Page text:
Comments

Mark,

I completely agree with you that we all have the responsibility to participate, and if we don't, we lose our right to complain about the outcome! I do, however, blame information overload for the fact that so many decide to retreat from the discussion between traditional media, online media, and now social media it's extremely difficult and time-consuming to take it all in, process it, and then form an intelligent, informed opinion. Especially when there are so many "experts" out there who claim that their opinion is the "right" one.

I've never been a CIO, but I can only imagine how tough it is right now to be in that position - trying to perform an already difficult, multi-tasking, multi-responsibility job, and simultaneously trying to sort through all the (often conflicting) information about the acronym-dripping legislative and policy developments heading their way. ARGH...

Exciting? Absolutely, but I can certainly sympathize with any CIO who yearns to turn off the computer and TV, ignore the stack of industry pubs in the mailbox, and pour a big scotch and head for the hammock!

G.

Anthony and Gwen, thank you both for your very insightful and helpful comments! Anthony, I absolutely agree, I think that all CIOs (and for that matter, all health care IT professionals) should learn to what extent the professional associations to which they belong are representing their own policy positions. There's a true opportunity here to be heard in Washington, and I know for a fact from my reporting for the October cover story in the magazine that Congressional staffers, for example, really do want to hear from health care professionals! Meanwhile, Gwen, I of course also totally empathize with CIOs who are overwhelmed. Sometimes, I definitely want to relax with a Scotch, myself! (or at least a lemonade -) :-) ) There definitely is information overload going on right now. That's one of the many, many reasons I love writing for this magazineI get to be a part of culling some of the information out there, and hopefully, presenting important information clearly to our audience, cutting through some of the haze and fog of buzz and overload. That's how I see it, anyway... In any case, thanks, both of you, for such helpful comments!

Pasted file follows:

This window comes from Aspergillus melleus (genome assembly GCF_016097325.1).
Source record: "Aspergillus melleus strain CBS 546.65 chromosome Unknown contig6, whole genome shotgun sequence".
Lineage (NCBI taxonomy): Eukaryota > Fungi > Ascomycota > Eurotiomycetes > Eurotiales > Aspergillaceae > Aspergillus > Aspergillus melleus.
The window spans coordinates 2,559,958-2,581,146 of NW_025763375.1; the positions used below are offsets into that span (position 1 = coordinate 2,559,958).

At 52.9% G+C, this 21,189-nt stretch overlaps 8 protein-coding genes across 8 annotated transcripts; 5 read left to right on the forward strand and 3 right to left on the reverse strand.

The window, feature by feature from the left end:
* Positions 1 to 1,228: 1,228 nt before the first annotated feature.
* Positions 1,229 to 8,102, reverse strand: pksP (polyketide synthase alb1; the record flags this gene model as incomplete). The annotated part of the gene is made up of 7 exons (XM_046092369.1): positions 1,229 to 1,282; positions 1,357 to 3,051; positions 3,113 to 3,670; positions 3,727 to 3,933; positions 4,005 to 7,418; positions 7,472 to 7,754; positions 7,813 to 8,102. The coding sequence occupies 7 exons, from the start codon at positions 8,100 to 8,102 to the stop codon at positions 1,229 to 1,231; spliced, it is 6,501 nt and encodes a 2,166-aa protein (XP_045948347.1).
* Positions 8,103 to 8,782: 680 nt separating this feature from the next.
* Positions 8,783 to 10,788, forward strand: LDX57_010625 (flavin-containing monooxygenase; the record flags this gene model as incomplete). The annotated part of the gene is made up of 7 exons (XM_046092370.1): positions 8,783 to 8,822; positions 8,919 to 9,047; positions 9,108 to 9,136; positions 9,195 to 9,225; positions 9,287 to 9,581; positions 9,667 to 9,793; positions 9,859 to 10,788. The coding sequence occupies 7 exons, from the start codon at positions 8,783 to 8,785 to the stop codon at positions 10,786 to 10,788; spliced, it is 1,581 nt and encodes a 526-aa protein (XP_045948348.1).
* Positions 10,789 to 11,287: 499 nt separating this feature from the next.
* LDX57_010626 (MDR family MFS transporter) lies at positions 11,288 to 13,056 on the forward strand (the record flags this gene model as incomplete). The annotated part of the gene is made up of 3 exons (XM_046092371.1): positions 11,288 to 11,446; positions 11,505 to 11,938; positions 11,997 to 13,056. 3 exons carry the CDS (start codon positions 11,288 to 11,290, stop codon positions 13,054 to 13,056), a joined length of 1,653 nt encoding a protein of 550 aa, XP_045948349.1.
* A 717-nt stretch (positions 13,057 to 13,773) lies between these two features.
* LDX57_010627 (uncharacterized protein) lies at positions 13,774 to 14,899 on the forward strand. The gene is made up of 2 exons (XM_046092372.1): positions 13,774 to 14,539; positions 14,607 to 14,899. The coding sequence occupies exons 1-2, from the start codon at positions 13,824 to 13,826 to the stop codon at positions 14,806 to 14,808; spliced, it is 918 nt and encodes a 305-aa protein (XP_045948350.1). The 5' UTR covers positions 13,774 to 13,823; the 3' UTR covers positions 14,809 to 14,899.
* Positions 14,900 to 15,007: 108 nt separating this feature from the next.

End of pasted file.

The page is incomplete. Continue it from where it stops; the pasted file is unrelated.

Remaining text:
Joe Bormel,
Thanks for your terrific and thougthful comment! First of all, I totally agree that the daily avalanche of information and communications coming at all of is indeed often mind-numbing. I just went through 200 "new" e-mails yesterday, as my main e-mail cue was about to shut off because of overloadso I totally understand, and feel the same pain as everyone else!
I think ultimately, the only solution is to develop mental discipline and some self-imposed boundaries around what each of us pays attention to, based on what each of us thinks is truly importat. It will be totally an individual set of choices, of course. Some will choose not to pay attention to professional sports, some to tune out "Dancing With the Stars," some to exile from their radar screen some of the massive amount of local social information to have to manage (is my first-cousin-once-removed really getting a third divorce? and how much do I need to know about that situation?). My own bias, as revealed above, is that some basic topics we all need to know about, such as what's going on with our country and our democracy. But inevitably, the most successful people I know do consciously certain filters, in order to prevent becoming personally overwhelmed. In his 1989 book, "Information Anxiety," Richard Saul Wurman(who used to produce an interesting series of travel guides) noted that the amount of information contained in the daily New York Times was more than the average person in 17th-century England encountered in A LIFETIME. And of course, 1989 was a long time agonow we're facing daily blizzards of online and broadcast media information and input that dwarf what most people came across just 20 years ago! Wurman also gave various pieces of advice, in that book, on how to handle information overload.